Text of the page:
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Disputed Science Can Lead to Disastrous Decisions in Copenhagen

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As President Obama jets off to Denmark for the UN's climate conference, I hope he will take some time as he flies over the Atlantic Ocean to revisit the science that led him to this trip.

The EPA sure didn't.

Last week, unelected officials at the EPA abruptly put an end to honest debate by unilaterally declaring carbon dioxide a "harmful substance" and putting themselves in position to begin regulating emissions from every business and farm in America.

In making this rash decision, they have relied heavily upon findings by climate-change scientists that have been subsequently discredited by the scientists' own e-mails, which indicate data manipulation and the exile of fellow researchers who didn't agree with the group's accepted, foregone conclusions.

As governor of a state that will be unfairly and dramatically impacted by the EPA's ill-informed decision -- one that will cost each Texas family $1,136 annually in higher costs and eliminate as many as 400,000 Texas jobs -- this is simply unacceptable.

If EPA officials are prepared to put hundreds of thousands of hardworking Texans out of work, and take nearly $100 a month more out of the pockets of people already struggling to make ends meet, my belief is that they owe these people -- at the very minimum -- the benefit of making sure the science they're depending upon is sound.

I said so in a letter I sent to EPA Administrator Lisa Jackson last week as a formal request that the EPA immediately reverse its decision. I haven't heard anything back, and with President Obama on his way to Copenhagen, I doubt seriously that I will.

It would appear that "looking good" on the world stage has trumped good policy and sound science.

Ignoring the arguments of Texas because we're the national leader in traditional energies is one thing. But if that's their position now, the EPA is sadly behind the times.

Over the past decade, Texas has added more wind power than all but four other countries, and tens of thousands of megawatts of new, efficient power plants that use less fuel for each megawatt hour produced. Texans have also pioneered new drilling techniques that have unlocked vast new domestic natural gas supplies and rejuvenated old oil wells, increasing our national security.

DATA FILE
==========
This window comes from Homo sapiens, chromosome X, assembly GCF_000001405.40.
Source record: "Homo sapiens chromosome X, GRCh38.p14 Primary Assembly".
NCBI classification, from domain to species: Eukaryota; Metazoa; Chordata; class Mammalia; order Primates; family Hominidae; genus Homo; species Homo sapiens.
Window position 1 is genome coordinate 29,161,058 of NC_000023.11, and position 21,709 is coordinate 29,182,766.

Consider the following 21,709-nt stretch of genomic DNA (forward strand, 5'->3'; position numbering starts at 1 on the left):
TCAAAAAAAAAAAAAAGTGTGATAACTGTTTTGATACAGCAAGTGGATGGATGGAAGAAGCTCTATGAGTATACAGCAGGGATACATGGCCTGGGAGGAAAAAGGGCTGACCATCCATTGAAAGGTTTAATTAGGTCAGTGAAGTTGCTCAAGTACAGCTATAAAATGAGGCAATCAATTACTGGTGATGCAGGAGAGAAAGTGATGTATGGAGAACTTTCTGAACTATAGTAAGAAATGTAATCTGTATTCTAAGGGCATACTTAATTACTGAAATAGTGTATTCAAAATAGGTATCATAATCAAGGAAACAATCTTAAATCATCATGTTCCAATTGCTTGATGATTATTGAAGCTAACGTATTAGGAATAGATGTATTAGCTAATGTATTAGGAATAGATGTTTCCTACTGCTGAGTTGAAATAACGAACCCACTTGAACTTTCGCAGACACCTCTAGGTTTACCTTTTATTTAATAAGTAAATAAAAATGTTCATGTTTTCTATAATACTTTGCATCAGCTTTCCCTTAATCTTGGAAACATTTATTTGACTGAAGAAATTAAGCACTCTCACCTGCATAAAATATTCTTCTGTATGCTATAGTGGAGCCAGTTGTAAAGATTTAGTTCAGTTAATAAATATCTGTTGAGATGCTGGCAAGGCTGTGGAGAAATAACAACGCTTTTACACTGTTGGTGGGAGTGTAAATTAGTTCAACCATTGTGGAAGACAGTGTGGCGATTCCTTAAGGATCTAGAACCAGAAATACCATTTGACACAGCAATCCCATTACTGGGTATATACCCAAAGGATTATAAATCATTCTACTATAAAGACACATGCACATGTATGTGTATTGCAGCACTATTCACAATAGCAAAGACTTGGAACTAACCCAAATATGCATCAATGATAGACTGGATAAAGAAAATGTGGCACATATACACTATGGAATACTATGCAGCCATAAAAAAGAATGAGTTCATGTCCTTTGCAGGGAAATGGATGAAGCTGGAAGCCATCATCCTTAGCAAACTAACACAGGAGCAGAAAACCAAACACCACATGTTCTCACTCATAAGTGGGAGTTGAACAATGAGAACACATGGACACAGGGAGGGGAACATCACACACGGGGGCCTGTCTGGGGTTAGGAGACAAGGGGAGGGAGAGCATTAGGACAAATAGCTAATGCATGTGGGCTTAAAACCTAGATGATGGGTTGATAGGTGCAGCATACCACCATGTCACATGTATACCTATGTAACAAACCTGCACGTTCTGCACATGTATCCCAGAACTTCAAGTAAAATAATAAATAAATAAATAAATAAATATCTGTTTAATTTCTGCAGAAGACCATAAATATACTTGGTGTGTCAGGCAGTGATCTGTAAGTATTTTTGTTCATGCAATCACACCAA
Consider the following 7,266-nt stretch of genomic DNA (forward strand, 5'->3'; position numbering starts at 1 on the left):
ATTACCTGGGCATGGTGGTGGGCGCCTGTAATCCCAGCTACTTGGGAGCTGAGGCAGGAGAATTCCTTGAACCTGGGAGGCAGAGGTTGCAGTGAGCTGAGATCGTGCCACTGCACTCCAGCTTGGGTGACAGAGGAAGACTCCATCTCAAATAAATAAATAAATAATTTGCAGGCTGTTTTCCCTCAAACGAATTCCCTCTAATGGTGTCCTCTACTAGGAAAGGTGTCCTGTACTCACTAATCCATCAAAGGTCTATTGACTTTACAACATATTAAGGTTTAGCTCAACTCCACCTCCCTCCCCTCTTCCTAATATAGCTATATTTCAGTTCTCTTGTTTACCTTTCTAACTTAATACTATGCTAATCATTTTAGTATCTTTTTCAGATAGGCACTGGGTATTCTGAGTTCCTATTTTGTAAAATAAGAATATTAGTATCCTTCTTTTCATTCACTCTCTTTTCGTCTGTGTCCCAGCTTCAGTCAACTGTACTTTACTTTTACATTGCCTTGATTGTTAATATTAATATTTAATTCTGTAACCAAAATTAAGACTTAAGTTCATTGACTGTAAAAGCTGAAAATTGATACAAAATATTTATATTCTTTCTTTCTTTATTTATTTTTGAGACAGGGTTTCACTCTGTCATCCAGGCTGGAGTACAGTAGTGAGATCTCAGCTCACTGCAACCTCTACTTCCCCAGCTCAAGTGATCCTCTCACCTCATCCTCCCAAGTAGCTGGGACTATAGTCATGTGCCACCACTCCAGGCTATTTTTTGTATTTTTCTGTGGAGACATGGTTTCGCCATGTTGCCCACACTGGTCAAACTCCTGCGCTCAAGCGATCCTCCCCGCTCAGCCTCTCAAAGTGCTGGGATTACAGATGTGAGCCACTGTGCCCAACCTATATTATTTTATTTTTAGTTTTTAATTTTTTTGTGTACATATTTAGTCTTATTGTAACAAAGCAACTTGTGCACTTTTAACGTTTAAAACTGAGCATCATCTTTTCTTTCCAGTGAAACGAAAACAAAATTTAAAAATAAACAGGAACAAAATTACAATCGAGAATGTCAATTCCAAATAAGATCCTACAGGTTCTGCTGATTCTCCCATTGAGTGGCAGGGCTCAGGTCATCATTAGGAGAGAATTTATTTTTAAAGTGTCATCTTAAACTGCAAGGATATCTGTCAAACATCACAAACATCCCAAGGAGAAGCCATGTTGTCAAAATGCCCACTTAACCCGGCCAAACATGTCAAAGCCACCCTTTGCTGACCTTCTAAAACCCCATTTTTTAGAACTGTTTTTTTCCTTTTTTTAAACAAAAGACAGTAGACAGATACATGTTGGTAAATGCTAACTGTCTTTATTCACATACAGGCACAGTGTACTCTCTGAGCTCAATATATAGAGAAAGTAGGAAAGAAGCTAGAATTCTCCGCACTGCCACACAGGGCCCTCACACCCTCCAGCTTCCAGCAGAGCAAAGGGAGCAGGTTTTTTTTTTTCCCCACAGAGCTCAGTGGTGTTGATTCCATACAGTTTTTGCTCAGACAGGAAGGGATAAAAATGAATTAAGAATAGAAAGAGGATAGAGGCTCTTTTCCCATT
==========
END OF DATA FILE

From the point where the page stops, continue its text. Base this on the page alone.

Today, Texas air is cleaner, even after many years of a rapidly growing economy and population. We've slashed ozone-forming pollutants by nearly half and have made tremendous progress in lowering emissions that actually harm people's health. But if that isn't enough for the EPA, maybe they'll take note that a side effect of all of our efforts has been that our carbon dioxide emissions have fallen by more than nearly every other state and even every country in the world except Germany.

Rather than examine what's working in Texas and follow our example, the current administration seems intent upon passing massive new energy taxes and draconian regulations, whether through EPA mandate or via equally ill-advised cap-and-trade legislation still pending in the Senate.

This is the surest way to knock America's struggling economy completely off its feet and forever damage our ability to compete in the global marketplace.

Again, Texans will suffer more than most. We are already seeing major employers delaying or cancelling billion-dollar-plus projects due to uncertainty about what Congress or the EPA might do. That translates into thousands of jobs that won't be filled, and the loss of much-needed tax revenue for local schools.

It's just the beginning of the sacrifices Texans will be called upon to make.

Studies have shown that when they open their monthly electricity bill, Texans will have to pay an additional $50 per month, and when they fill up their truck with gas, they'll have to shell out an additional $16. Texas farms will see significantly higher costs for fuel and fertilizer, and many may be forced to close farms that have been in their families for generations.

Worst of all, these costs will be imposed on our citizens for no benefit. Even setting aside the now-discredited science upon which they're based, even the EPA has admitted that these massive energy taxes and regulations will have no impact on the concentration of CO2 in the atmosphere.

Texas is proof that traditional energy sources can vibrantly coexist with renewable and cleaner emerging technologies and that free markets and limited government are far more conducive to job growth, energy security, and fostering new technology than the Washington way.


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